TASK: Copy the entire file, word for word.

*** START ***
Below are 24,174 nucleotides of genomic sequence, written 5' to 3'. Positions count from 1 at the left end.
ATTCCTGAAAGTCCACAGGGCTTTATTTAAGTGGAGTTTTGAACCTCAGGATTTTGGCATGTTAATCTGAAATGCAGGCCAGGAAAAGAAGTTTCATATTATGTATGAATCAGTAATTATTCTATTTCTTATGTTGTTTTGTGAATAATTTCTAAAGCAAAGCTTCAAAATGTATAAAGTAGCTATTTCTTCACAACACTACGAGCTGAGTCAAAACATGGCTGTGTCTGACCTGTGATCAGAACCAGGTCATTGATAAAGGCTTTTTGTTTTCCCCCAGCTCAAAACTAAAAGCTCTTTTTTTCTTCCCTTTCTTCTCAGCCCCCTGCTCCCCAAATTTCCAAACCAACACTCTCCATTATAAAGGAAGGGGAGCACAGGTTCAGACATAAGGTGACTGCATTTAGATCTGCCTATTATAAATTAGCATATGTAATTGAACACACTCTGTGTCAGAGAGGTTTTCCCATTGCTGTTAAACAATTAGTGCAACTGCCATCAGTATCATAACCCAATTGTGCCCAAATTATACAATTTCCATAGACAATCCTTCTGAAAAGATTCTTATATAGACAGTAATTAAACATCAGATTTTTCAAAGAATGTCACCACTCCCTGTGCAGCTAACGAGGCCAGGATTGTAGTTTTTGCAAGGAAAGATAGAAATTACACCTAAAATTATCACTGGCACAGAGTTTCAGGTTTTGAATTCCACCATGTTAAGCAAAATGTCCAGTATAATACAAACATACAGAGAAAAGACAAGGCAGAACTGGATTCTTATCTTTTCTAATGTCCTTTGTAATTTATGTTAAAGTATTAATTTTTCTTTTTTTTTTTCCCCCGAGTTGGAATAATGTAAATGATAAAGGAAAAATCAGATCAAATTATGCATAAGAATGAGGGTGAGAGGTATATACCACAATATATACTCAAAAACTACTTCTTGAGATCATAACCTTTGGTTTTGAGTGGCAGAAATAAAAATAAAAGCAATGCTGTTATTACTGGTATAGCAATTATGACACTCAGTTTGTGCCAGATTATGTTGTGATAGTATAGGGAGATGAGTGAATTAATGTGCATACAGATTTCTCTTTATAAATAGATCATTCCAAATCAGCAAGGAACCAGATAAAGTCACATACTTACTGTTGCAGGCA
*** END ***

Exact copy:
Below are 24,174 nucleotides of genomic sequence, written 5' to 3'. Positions count from 1 at the left end.
ATTCCTGAAAGTCCACAGGGCTTTATTTAAGTGGAGTTTTGAACCTCAGGATTTTGGCATGTTAATCTGAAATGCAGGCCAGGAAAAGAAGTTTCATATTATGTATGAATCAGTAATTATTCTATTTCTTATGTTGTTTTGTGAATAATTTCTAAAGCAAAGCTTCAAAATGTATAAAGTAGCTATTTCTTCACAACACTACGAGCTGAGTCAAAACATGGCTGTGTCTGACCTGTGATCAGAACCAGGTCATTGATAAAGGCTTTTTGTTTTCCCCCAGCTCAAAACTAAAAGCTCTTTTTTTCTTCCCTTTCTTCTCAGCCCCCTGCTCCCCAAATTTCCAAACCAACACTCTCCATTATAAAGGAAGGGGAGCACAGGTTCAGACATAAGGTGACTGCATTTAGATCTGCCTATTATAAATTAGCATATGTAATTGAACACACTCTGTGTCAGAGAGGTTTTCCCATTGCTGTTAAACAATTAGTGCAACTGCCATCAGTATCATAACCCAATTGTGCCCAAATTATACAATTTCCATAGACAATCCTTCTGAAAAGATTCTTATATAGACAGTAATTAAACATCAGATTTTTCAAAGAATGTCACCACTCCCTGTGCAGCTAACGAGGCCAGGATTGTAGTTTTTGCAAGGAAAGATAGAAATTACACCTAAAATTATCACTGGCACAGAGTTTCAGGTTTTGAATTCCACCATGTTAAGCAAAATGTCCAGTATAATACAAACATACAGAGAAAAGACAAGGCAGAACTGGATTCTTATCTTTTCTAATGTCCTTTGTAATTTATGTTAAAGTATTAATTTTTCTTTTTTTTTTTCCCCCGAGTTGGAATAATGTAAATGATAAAGGAAAAATCAGATCAAATTATGCATAAGAATGAGGGTGAGAGGTATATACCACAATATATACTCAAAAACTACTTCTTGAGATCATAACCTTTGGTTTTGAGTGGCAGAAATAAAAATAAAAGCAATGCTGTTATTACTGGTATAGCAATTATGACACTCAGTTTGTGCCAGATTATGTTGTGATAGTATAGGGAGATGAGTGAATTAATGTGCATACAGATTTCTCTTTATAAATAGATCATTCCAAATCAGCAAGGAACCAGATAAAGTCACATACTTACTGTTGCAGGCA